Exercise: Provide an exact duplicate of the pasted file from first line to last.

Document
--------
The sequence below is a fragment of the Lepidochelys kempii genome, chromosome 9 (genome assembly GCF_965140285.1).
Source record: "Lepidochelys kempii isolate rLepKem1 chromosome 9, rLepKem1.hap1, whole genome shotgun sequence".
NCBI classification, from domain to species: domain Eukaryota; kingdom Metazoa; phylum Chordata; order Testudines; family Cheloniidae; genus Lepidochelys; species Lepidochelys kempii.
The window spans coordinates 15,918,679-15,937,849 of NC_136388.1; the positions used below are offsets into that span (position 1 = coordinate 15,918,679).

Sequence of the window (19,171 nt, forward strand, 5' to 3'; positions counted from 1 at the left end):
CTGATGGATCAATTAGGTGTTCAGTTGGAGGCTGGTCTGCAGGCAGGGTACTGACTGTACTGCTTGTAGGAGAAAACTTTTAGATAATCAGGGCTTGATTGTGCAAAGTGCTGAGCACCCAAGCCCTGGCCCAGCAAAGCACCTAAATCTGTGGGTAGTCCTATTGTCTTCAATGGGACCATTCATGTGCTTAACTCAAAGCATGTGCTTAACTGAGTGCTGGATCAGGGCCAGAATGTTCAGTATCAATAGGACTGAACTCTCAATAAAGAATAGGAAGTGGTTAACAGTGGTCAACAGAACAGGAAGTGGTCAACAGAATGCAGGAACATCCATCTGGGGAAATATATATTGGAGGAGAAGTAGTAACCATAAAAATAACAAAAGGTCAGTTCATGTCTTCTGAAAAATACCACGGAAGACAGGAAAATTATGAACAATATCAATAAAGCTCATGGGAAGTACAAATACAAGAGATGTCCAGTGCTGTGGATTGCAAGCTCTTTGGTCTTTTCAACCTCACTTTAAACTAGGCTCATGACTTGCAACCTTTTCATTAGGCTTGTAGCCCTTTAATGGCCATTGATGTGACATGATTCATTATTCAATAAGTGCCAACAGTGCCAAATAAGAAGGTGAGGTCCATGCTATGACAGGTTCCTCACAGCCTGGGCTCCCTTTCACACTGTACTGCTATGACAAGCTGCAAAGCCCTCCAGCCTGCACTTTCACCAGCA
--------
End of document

The sequence below is a fragment of the Lepidochelys kempii genome, chromosome 9 (genome assembly GCF_965140285.1).
Source record: "Lepidochelys kempii isolate rLepKem1 chromosome 9, rLepKem1.hap1, whole genome shotgun sequence".
NCBI classification, from domain to species: domain Eukaryota; kingdom Metazoa; phylum Chordata; order Testudines; family Cheloniidae; genus Lepidochelys; species Lepidochelys kempii.
The window spans coordinates 15,918,679-15,937,849 of NC_136388.1; the positions used below are offsets into that span (position 1 = coordinate 15,918,679).

Sequence of the window (19,171 nt, forward strand, 5' to 3'; positions counted from 1 at the left end):
CTGATGGATCAATTAGGTGTTCAGTTGGAGGCTGGTCTGCAGGCAGGGTACTGACTGTACTGCTTGTAGGAGAAAACTTTTAGATAATCAGGGCTTGATTGTGCAAAGTGCTGAGCACCCAAGCCCTGGCCCAGCAAAGCACCTAAATCTGTGGGTAGTCCTATTGTCTTCAATGGGACCATTCATGTGCTTAACTCAAAGCATGTGCTTAACTGAGTGCTGGATCAGGGCCAGAATGTTCAGTATCAATAGGACTGAACTCTCAATAAAGAATAGGAAGTGGTTAACAGTGGTCAACAGAACAGGAAGTGGTCAACAGAATGCAGGAACATCCATCTGGGGAAATATATATTGGAGGAGAAGTAGTAACCATAAAAATAACAAAAGGTCAGTTCATGTCTTCTGAAAAATACCACGGAAGACAGGAAAATTATGAACAATATCAATAAAGCTCATGGGAAGTACAAATACAAGAGATGTCCAGTGCTGTGGATTGCAAGCTCTTTGGTCTTTTCAACCTCACTTTAAACTAGGCTCATGACTTGCAACCTTTTCATTAGGCTTGTAGCCCTTTAATGGCCATTGATGTGACATGATTCATTATTCAATAAGTGCCAACAGTGCCAAATAAGAAGGTGAGGTCCATGCTATGACAGGTTCCTCACAGCCTGGGCTCCCTTTCACACTGTACTGCTATGACAAGCTGCAAAGCCCTCCAGCCTGCACTTTCACCAGCA